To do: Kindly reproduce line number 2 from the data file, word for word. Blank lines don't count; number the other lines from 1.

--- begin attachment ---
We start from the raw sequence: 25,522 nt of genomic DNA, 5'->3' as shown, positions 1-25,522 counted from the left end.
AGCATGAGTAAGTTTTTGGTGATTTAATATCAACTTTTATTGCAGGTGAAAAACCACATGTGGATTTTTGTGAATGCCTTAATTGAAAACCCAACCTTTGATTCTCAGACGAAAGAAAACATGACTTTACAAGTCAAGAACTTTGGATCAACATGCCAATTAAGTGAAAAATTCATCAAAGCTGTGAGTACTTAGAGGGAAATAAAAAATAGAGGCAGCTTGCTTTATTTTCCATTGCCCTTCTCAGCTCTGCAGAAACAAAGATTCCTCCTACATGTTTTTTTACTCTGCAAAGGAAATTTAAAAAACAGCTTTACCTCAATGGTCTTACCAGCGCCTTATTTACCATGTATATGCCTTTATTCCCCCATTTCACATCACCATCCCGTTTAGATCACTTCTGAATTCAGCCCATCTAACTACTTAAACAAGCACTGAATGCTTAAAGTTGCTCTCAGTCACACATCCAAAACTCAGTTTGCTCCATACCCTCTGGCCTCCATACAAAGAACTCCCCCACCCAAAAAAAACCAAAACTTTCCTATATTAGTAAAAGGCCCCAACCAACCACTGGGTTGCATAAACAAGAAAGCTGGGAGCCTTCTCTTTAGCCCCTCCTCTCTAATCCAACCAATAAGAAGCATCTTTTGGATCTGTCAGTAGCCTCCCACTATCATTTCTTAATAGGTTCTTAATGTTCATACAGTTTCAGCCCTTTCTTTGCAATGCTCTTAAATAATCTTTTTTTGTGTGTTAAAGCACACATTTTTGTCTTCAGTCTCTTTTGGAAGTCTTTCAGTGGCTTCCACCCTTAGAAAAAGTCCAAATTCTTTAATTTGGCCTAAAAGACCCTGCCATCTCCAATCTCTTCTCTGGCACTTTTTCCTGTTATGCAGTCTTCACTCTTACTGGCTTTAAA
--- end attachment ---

AGCATGAGTAAGTTTTTGGTGATTTAATATCAACTTTTATTGCAGGTGAAAAACCACATGTGGATTTTTGTGAATGCCTTAATTGAAAACCCAACCTTTGATTCTCAGACGAAAGAAAACATGACTTTACAAGTCAAGAACTTTGGATCAACATGCCAATTAAGTGAAAAATTCATCAAAGCTGTGAGTACTTAGAGGGAAATAAAAAATAGAGGCAGCTTGCTTTATTTTCCATTGCCCTTCTCAGCTCTGCAGAAACAAAGATTCCTCCTACATGTTTTTTTACTCTGCAAAGGAAATTTAAAAAACAGCTTTACCTCAATGGTCTTACCAGCGCCTTATTTACCATGTATATGCCTTTATTCCCCCATTTCACATCACCATCCCGTTTAGATCACTTCTGAATTCAGCCCATCTAACTACTTAAACAAGCACTGAATGCTTAAAGTTGCTCTCAGTCACACATCCAAAACTCAGTTTGCTCCATACCCTCTGGCCTCCATACAAAGAACTCCCCCACCCAAAAAAAACCAAAACTTTCCTATATTAGTAAAAGGCCCCAACCAACCACTGGGTTGCATAAACAAGAAAGCTGGGAGCCTTCTCTTTAGCCCCTCCTCTCTAATCCAACCAATAAGAAGCATCTTTTGGATCTGTCAGTAGCCTCCCACTATCATTTCTTAATAGGTTCTTAATGTTCATACAGTTTCAGCCCTTTCTTTGCAATGCTCTTAAATAATCTTTTTTTGTGTGTTAAAGCACACATTTTTGTCTTCAGTCTCTTTTGGAAGTCTTTCAGTGGCTTCCACCCTTAGAAAAAGTCCAAATTCTTTAATTTGGCCTAAAAGACCCTGCCATCTCCAATCTCTTCTCTGGCACTTTTTCCTGTTATGCAGTCTTCACTCTTACTGGCTTTAAA